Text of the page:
Compared to the other zones, bare peat and early restoration vegetation (M.RG and M.YH) subjected to NPK fertilization and lime[32] show comparable physico-chemical properties except for elevated soil nitrate levels in bare peat (Fig 2). Nevertheless, large areas of bare peat resist re-colonisation by plants and microorganisms (Fig 3), so fertilisation and particularly liming have been used for nurse grass (M.RG) establishment and peat stabilisation[32] of the highly mobile peat surface[12]. In areas where the bare peat has eroded all the way down to bedrock in gully systems, natural regeneration with acid grass and dwarf shrub communities is taking place (U.Gu). Restoration by spreading heather brash via helicopter over the established nurse grass in the following growth season has been successfully applied on Holme Moss and is expected to work by both stabilising the peat surface and providing plant seed to establish new plants[4, 16]. In fact it is most likely that this practice also delivers a microbial inoculum which may be very beneficial to the process and could be enhanced, for instance by careful selection of source material to include some roots and soil.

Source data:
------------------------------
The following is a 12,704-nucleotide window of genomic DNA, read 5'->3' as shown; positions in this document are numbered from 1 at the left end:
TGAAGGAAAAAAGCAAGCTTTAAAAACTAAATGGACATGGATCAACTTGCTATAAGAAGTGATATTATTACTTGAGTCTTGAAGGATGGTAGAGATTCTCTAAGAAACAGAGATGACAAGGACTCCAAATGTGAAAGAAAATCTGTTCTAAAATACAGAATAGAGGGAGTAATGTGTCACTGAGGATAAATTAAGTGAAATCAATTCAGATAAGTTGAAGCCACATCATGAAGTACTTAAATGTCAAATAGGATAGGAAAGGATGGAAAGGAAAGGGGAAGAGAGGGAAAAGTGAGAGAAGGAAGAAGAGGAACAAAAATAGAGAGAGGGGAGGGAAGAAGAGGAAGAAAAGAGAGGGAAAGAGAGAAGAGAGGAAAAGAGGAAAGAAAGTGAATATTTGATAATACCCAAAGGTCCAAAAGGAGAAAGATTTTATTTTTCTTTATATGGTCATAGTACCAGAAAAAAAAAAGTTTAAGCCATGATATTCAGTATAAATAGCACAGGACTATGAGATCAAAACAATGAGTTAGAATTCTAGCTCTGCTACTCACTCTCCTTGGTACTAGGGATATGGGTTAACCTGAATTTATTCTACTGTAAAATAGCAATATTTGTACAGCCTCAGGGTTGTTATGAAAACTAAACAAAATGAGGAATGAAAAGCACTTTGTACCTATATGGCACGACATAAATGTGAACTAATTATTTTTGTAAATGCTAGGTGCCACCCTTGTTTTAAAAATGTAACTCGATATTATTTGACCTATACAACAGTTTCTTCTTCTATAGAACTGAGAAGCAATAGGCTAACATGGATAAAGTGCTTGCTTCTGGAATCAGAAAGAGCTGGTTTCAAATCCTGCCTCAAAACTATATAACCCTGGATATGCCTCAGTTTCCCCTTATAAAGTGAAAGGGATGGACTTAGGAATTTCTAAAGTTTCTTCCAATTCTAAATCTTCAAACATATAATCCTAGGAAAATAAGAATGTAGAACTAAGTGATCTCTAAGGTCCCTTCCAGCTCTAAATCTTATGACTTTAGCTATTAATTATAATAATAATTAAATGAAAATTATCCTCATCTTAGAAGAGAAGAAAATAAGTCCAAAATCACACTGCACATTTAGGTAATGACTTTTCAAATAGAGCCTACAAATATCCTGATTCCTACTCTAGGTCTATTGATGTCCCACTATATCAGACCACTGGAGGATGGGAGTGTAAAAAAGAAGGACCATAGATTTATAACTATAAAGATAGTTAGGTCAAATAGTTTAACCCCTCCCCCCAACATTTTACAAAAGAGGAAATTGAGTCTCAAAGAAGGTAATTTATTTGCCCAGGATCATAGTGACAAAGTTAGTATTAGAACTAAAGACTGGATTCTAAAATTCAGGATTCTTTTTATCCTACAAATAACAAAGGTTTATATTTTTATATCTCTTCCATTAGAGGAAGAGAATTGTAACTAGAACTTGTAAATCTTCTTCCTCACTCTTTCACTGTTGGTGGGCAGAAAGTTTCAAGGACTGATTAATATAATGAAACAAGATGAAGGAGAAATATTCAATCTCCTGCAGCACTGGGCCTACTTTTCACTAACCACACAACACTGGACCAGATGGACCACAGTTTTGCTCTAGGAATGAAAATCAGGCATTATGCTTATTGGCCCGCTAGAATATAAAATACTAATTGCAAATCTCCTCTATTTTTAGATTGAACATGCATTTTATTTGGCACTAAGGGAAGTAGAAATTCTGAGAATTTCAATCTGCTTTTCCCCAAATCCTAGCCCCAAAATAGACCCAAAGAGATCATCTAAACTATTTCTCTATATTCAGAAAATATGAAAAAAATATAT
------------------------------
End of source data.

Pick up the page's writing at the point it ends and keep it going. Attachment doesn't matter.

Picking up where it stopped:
Bare peat (D.BP) had a distinct microbial community with reduced richness compared to the other zones (Figs 4 and 6). The complete loss of vegetation and associated primary production from our D.BP zone has not only halted the main photosynthetic carbon input to the soil, but also permitted extensive physical erosion of the surface layers of up to 2 m to occur[12]. As a result we suggest that the un-vegetated bare peat areas have a dysfunctional surface microbial community due to exposure of communities adapted to the underlying saturated and anoxic catotelm horizon, and also exposure of labile carbon which was previously preserved through anoxic and low temperature conditions in this saturated peat horizon[63]. This suggestion could be tested by more targeted studies focusing on specific depths in bare peat and stable vegetated areas. Clearly demonstrating loss of function in bare peat would be useful because modern political and economic developments are increasingly demanding that ecosystems be valued and managed according to the services they provide[64]. We expect that stabilisation of bare peat by any means, including gully blocking and re-vegetation[4], will cut off this supply of buried carbon to the surface, providing an opportunity for establishment of more natural surface microbial populations sustained by input from primary production. Erosion of the bare peat surface has also removed the legacy of anthropogenic heavy metals pollution, leaving a relatively uncontaminated substratum but with ongoing atmospheric N deposition and exposure of buried C[10]. This scenario predicts P limitation in bare peat because there is an ongoing supply of carbon and nitrogen. P limitation is evidenced in our data (Fig 2) and is likely to affect the microbial community structure as recently identified in North-American peatlands[65, 66]. Low fungal richness also identified in 25-year-old heather (M.25) (Fig 4) may reflect the age-related ‘mature’ to early ‘degenerate’ phase of the heather monoculture when productivity declines[67] resulting from protection from fire and stem harvesting or mowing. The loss of active rhizodeposition and increased root senescence leaving recalcitrant lignin-rich litter could be the explanation for reduced fungal richness.